INDIA: National Instruments announced a new version of the NI CompactRIO Module Development Kit (MDK) and the introduction of the RIO Mezzanine Card (RMC) specification for NI Single-Board RIO.
These additions expand the options for adding specialized or custom I/O to packaged and board-level embedded control and monitoring systems. With these technologies, system integrators and OEMs now can fully integrate custom electronics with the proven and reliable NI reconfigurable I/O (RIO) hardware systems and provide their users with the same experience that scientists and engineers expect from NI products.
“The new CompactRIO Module Development Kit improves our ability to create complementary embedded modules to serve our customers and build our business,” said Wolfram Koerver, program manager for CompactRIO modules at S.E.A. Datentechnik GmbH, a company that provides advanced products and solutions in the field of industrial automation and measuring technology.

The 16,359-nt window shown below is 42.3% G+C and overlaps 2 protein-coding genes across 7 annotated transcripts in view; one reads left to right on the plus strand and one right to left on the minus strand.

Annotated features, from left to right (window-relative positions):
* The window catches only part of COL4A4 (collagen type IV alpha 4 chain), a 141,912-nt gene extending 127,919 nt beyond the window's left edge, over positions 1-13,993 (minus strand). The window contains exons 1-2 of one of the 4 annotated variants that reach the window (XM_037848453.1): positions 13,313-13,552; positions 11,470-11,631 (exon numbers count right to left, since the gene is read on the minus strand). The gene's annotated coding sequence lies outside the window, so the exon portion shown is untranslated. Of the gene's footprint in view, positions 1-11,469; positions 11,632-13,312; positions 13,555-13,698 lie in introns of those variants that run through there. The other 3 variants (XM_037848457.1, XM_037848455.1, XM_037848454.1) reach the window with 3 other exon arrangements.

“We designed a RIO Mezzanine Card and NI Single-Board RIO into our BMX Embedded Measurement and Control Platform in a much shorter timeframe than a full-custom solution. With the RIO Mezzanine Card feature, we now can provide cost-effective solutions for higher volume applications which require specialty I/O and communication features.”
Incorporating updates based on customer feedback, version 2.0 of the CompactRIO MDK provides engineers and scientists additional time-saving resources that simplify the processes of creating any custom module. The 2.0 version features a new field-programmable gate array (FPGA) communication core that automatically implements NI technology best practices and low-level housekeeping tasks including module detection, identification, data transfer and other common functions.
By starting with the NI communication core, engineers can access years of NI research, development and optimization to accelerate their design process and maximize compatibility of custom modules within the RIO ecosystem. The new MDK also includes slot-agnostic code generation and an elemental I/O node paradigm, making it possible for module designers to provide the same user experience whether engineers and scientists use third-party modules or NI modules.